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THE GRANT TO ABERYSTWYTH COLLEGE.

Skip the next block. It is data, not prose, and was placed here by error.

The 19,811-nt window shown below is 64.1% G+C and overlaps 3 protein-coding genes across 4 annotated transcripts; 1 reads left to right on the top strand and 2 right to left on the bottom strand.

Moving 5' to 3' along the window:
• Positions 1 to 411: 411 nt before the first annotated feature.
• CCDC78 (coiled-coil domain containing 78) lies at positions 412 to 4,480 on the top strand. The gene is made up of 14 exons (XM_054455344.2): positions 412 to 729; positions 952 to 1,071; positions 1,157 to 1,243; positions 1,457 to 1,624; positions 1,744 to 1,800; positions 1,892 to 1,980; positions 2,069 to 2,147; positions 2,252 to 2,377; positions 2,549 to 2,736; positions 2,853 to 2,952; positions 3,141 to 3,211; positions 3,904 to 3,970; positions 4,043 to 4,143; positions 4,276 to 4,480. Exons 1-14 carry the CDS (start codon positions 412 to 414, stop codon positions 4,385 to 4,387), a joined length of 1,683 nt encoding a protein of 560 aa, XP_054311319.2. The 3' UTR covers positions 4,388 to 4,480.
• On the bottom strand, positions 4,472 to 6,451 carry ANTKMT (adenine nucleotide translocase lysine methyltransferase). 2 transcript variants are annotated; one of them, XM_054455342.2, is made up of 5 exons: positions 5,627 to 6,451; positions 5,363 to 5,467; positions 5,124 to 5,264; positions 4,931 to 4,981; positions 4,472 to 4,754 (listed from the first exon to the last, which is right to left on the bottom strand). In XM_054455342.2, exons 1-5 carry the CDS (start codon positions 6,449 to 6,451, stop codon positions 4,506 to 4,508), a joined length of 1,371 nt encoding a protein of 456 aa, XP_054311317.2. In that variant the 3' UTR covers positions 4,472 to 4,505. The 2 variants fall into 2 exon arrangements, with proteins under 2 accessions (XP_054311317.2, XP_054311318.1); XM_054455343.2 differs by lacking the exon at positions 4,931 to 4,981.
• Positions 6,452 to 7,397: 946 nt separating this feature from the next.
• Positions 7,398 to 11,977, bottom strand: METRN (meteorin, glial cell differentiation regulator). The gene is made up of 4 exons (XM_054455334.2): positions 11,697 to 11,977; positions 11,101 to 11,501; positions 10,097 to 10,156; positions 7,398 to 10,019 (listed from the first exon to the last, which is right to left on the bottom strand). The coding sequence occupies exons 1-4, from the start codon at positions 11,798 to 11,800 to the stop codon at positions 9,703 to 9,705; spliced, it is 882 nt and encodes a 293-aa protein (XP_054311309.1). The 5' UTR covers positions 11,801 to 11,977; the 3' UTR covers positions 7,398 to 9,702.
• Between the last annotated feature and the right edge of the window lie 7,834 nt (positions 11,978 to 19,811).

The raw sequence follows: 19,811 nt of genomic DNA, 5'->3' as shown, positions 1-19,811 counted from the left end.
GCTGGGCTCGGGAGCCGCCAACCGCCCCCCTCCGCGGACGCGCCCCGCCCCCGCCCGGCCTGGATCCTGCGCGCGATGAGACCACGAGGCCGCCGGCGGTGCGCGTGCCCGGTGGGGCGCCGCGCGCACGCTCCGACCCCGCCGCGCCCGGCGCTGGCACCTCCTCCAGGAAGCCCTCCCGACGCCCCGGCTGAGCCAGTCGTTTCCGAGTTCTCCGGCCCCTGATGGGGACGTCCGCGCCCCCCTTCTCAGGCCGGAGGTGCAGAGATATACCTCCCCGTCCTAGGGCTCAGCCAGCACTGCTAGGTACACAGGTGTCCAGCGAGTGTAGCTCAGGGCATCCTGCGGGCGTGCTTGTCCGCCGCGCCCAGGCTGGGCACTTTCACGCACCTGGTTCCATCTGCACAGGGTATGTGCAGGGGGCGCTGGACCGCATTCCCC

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THE GRANT TO ABERYSTWYTH COLLEGE. In the House of Commons on Friday Mr Stuart. Eendel called attention to the present pr s Rendel called attention to the present pf < tion of Aberystwyth College, and suggested that the college having, notwithatarding the report of the Departmental Committee, been left out of the scheme for higher education in Wales, the House would be of opinion that injury to the c u?3e of education in the Principality and discouragement to a great portion of the Welsh people would result unless measures were taken to place tbab college in respect of State recognition and support on an equal footing with the colleges at Cardiff and Bangor. The hon. member denied that the college of Aberystwyth, if retained, would interfere with Bangor, and pointed out that the retention had been asked for by twelve members for North Wales and by a very large number of public bodies. He demanded that State aid and State recognition should be given to Aberystwyth. Its transfer would merely mean its suppression and the con- T3tBion of its convertible assets to Bangor. Wales was a poor country, and had been stripped of her endowments for the benefit of England (hear, tear). The educational destitution was incon- ceivable. Her endowments only now amounted to about twopence per head-(hear, hear)—and she had exceptional burdens *o bear. Three* foarths of the students who came to Aberystwyth were from Mid-Wales, and if the college was suppressed that part of the country would be thrown back for generations, because he was satisfied a large pro- portion would never go to Bangor (hear, hear). Sir R. Cunliffe supported the appeal, and asserted that although Wales was a very poor country she received very much less for higher education pur- poses from imperial sources in proportion to her population than Scotland and Ireland. Mr Richard supported the motion, declaring that the people of Wales had an intense and pas- sionate desire for education, and that the college at Aberystwyth was especially deserving of con- sideration in the scheme for higher education in the Principality. He gave every credit to the Government for the way in which they had taken up the question of education in Wales. t Mr D. Davies maintained that though the Welsh members were asking the Government for more money, they had plenty to show in support of their demand. It in the future it could be proved that the money was not deserved, it could be with- held. Mr Morgan Lloyd joined with the other Welsh members in thanking the Government for what they bad done on behalf of education in Wales. He thought it not unreasonable that the Govern- ment should be asked to give, in addition to the £ 8000 a year already given to Wales for higher education, another sum of £1000 a ytar, which should go towards the support of Aberystwyth College. Mr Osboma Morgan said he hai no objection to take to the tone of the speech of bis hon. friend, but he did rise on behalf of the Government to re- spond to the numerous appeals made. In fact, he would join in the almost universal chorus that had been raised. 'He yielded to no man in the House or in the Principality in devotion to the cause the hon. member had at hesit. He was one of the first pioneers of the movement which bad resulted la the establishment of a college in Wales, for in 1353 he was engaged in such a movement as was to load to higher education in the Principality, and very uphill work it was. But if there was any place where there was a passionate desire for higher education it was in Wales, and there was Rosace where there were so little endowment for the-purpose. The colleges, however, for the most part, were founded by Churchiften,and it was almost impossible for Nonconformists to get in. It was an unfortunate circumstance that the monied class were Churchmen and the popular class Dissenters but, with the assistance of the late Sir Hugh O>fen, they founded thi^college, gn1 it was literally founded and supported for a long time by the pence of the poor. Oi;t of stsceen men sent from Aberystwyth. College to Oxford, four had obtained first clames aud ten had cbtpue1? honours, and this was more than could be said of any other establishment. Eton and Harrow could not produce such results. One thing was certain, an education must be given to the people within their reach. Cardiff aud Bangor would not do for them. He certainly thought a moderate grant should be made. Sir H. !IU8S"'Y Vivian supported the motion, and said that the cc llesre was eutit'ed to some grant. Mr Mundella said no one who had any acquaint- ance with the work done by Aberystwyth Lollege, ectablished as it was by the peace of the people of Wales, could over-estimate tho good service the -college had done to the course of education. It was really the parent of the subsequent movement for higher education in Wales, which was making such satisfactory progress. The objects of the college had been attained. If it closed Us doors to-morrow it would have done a noble work in the cause of Welsh education (cheers. It had not had, however, a highly successful career in regard to numbers, owing to the sito being unsuitable for the whole of Wales. He thought, therefore, the people had done wisely in selecting Carnarvonshire as the site for the North Wales College. The real question involved was whether thres colleges could co-exist and flourish together. If they could, then a very good case would be made out for further subsidisation. Aberystwyth College had the strongest claim —(cleers)—upon the sympathy not only of the Welsh people, but also on the House. What he proposed, therefore, was that in. quiries should be instituted into the actual con- dition of Aberystwyth College, and if it could be shown that the three colleges could co-exist with- out mutual disadvantage, then he shculd have to inquire into the financial position of Aberystwyth College and the amount of work it was doing. Considering the number of the students and the scope of the college at Aberystwyth, compared with the college at Bangor, it must be admitted that he could hardly give as much assistance to the one as to the other. He could not give any declaration, nor cculd anybody else, without further inquiry into the whole question (hoör, ^Mr'stanley Leighton hoped Mr Rendel would not be put off with fair words. He would suggest that instead of the £ 3,000 a year, which the Government were <;oin<! to grant, they should give a lump sum of JE250 000, which would be more pre- ferable (hear, hear); Mr Bryce assertel that the passion of education in Wales was greater than anywhere else. Mr Love-Jones-Parry said: —In this Hor-sa I cbse-v the golden rule of silence except vhen questions of great import to my countrymen come -under discussion. Wales has from tue ealiest time been knows under three divisions -Gwynedd, Powis and Deheudir. Powia, of which Aberys- twyth'is tho natural centre, is divided both from Gwynedd and Deheudir by physical divisions arising from the peculiar conformation of the country and the want of easy commumnntkn Bevond the fact of Aberystwyth being a resorc for summer visitors, and that some take advantage of the cheap trips to Aberystwyth. the country people of Gwynedd have no knowledge of the land of Pow-'a From South Carnarvonshire, calculated by the times of railway travelling, it is as far off J Crewe or even Staffed, and therefore I am not surprised to find that thq four counties of Carnar- von! Anglesey, Denbigh, and Flint do not con- tribute together one-sixth of the students at Aberystwyth College, and if Aberystwyth were disestablished the land of Powis would net send to the College of Gwynedd even the small pro- portion which Gwynedd now coutnontes to Aber- Wwvth. The beneficial usefulness of these eol- laees must of necessity be local (hear, hear). The students will come from th<> smaller shop keepers and the peasant farmers—men who serve bemnd the counter and those who plough their fields- men who in other countries would be content with the education provided in the elementary schools but who in Wales are most anxious to give their sons what they have felt the lzss of themselves and it was this aspiration, noble and distinguishing (hear, hear), which moved some 100,OKO poor persons to contribute to this college sums under 23 63 I say that it would be nothing short of a national crime )r this great and iioh nation to II ra'iiB- a grant of £ 4000 a year to the poorest of the three divisions of Wales (cheers), a population 1 who, by the success of the college under great disadvantages, have given proof of high in- telligence and of how greatly they appreciate the benefits of high-class education (hear, haar). I claim the vote of every Scotchman in this house. Last year they refused an annual grant of £ 40,000 to the Universities of Scotland. They insisted that it was utterly in- adequate. Taking population and taxation as the test to be applied, and occluding Monmouthshiie in Wales the annual grant to Wales should. re- lative to that offered to Scotland, be £ 17 000 (hear, hear). We only ask for £ 12,000. Scotland has also had grants amounting to upwards of £ 150,000 towards university buildings. We will erect and maintain our own buildings (hear, bear). And I also claim the support of my friends of all creeds. The principal of the college is a Calvinistic Methodist minister, and yet of the students from this college who have been admitted to orders or have joined the ministry of the Nonconforming churches the return is: -Episcopalians, 36; Calvin- istic Methodists, 39 Congregationalisms, 11; Baptists, 4; Wesleyacs, 3. The Welsh are a layal, law-abiding, quiet people. They have not risen in rebellion s nee Harry Tudor mounted the throne, whose son removed tha disabilities and grievances which previously pressed so heavily on my countrymen. Taffy is not continually raving and bellowing about supposititious grievances (hear, hear). No secret societies for murder and treason flourish on his mountain peaks, nor is dyta mite his idea of convincing argument (hear, hpar from Mr Biggar). He is thrifty and iadustrio is and pays hia rent and never shoots his landlord, nor has he emigrated at the expense of the emoire. The judges eagerly contest for the privilege of going the Welsh circuits, and invariably congra. tulate the grand juries on the paucity of crime, and especially of se ious and capital crime in the Prin- cipality. The record for Anglesey gaol not infre- quently is "white flag, white gloves." Shall this people appeal in vain to the Government of the Queen they love so well and respect so much, whose eldest son is proud to take his title from their country; and to a Ministry to whose support every county and borough in Wales returned a member, and with but two exceptions, one in the North and one in the South, the members for Wales are good Liberals (cheers). Sir R. Cross said the Welshmen iu Liverpool and other parts of Lancashire, of whom there was a large number, took a very great interest in this matter, and they would feel it a serious grievance if Aberystwyth College was closed. The subject then dropped.